in
Digital Methods and Remote Sensing in Archaeology
editor
Forte, Maurizio; Campana, Stefano; and
pages
17 pages
publisher
Springer
ISSN
2199-0956
2199-0964
ISBN
978-3-319-40656-5
DOI
10.1007/978-3-319-40658-9_14
project
3D GIS: a Research Platform for the Development of New Research Methodologies for the Documentation and Analysis of Archaeological Sites.
language
English
LU publication?
yes
id
fef5bbd3-1115-4bd9-8156-b7916a5d2035 (old id 5275409)
date added to LUP
2015-08-26 14:10:12
date last changed
2017-05-02 08:43:38
@inbook{fef5bbd3-1115-4bd9-8156-b7916a5d2035,
  abstract     = {The diffusion of digital technologies has strongly affected the way scholars and researchers use and perceive the archaeological information detected during the field investigation process. Archaeologists are still only beginning to realize the full potential of these applications beyond the attraction of providing visually engaging documentation and focus on the analytical and interpretive power. Today, digital instruments are used in archaeology at any level, and their employment increases the possibilities to document and visualize the information detected during investigation campaigns. In particular, the recent development of powerful visualization platforms, such as virtual reality or the three-dimensional Geographic Information System (3DGIS), and the introduction and diffusion of digital acquisition tools have provided the opportunity to fully visualize and study in three dimensions (3D) the spatial and temporal relations between the fragmented information detected on-site.<br/>The combination of these technologies and the construction of more and more functional field workflows of data acquisition allow for defining new solutions to manage and analyse large three-dimensional data sets of archaeological information, opening new discussions concerning the theoretical and methodological implications connected with the introduction of these new approaches in the field, and highlighting archaeological information previously impossible to detect.<br/>These new and non-conventional field documentation strategies give new possibilities and dimensions on how to approach the material and inevitably provide archaeologists with the opportunity to formulate new research questions. This chapter will discuss how the development and use of such new simulation systems are affecting the way archaeologists retrieve and analyse material detected in the field in support of more accurate archaeological interpretations.},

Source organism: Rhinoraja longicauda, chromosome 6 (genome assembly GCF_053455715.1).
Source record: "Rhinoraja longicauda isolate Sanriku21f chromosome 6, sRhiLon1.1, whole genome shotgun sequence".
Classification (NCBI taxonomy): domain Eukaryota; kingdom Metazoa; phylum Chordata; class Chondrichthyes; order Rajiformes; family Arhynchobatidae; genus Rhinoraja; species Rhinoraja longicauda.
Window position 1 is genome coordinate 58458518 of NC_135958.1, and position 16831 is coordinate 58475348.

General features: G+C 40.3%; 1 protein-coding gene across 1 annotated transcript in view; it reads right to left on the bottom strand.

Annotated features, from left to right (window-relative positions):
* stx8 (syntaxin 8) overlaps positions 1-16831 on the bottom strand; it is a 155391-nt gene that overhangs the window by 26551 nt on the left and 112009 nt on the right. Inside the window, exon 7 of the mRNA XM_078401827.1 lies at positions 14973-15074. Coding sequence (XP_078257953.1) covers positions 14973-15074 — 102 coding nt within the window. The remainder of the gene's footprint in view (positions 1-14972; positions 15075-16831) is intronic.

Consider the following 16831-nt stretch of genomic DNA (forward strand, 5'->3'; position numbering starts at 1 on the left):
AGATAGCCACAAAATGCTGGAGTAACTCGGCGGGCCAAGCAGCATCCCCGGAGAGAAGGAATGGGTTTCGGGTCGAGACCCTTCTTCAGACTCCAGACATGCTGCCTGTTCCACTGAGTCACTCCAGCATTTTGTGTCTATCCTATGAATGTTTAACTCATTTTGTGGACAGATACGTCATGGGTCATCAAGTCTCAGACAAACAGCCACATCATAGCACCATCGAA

author       = {Dell'Unto, Nicolo},
  editor       = {Forte, Maurizio and Campana, Stefano},
  isbn         = {978-3-319-40656-5},
  issn         = {2199-0956},
  keyword      = {3D GIS,GIS,Archaeological Practice,Archaeological Methods and Theory.},
  language     = {eng},
  pages        = {305--322},
  publisher    = {Springer},
  series       = {Digital Methods and Remote Sensing in Archaeology},
  title        = {Using 3D GIS Platforms to Analyse and Interpret the Past},
  url          = {http://dx.doi.org/10.1007/978-3-319-40658-9_14},
  year         = {2016},
}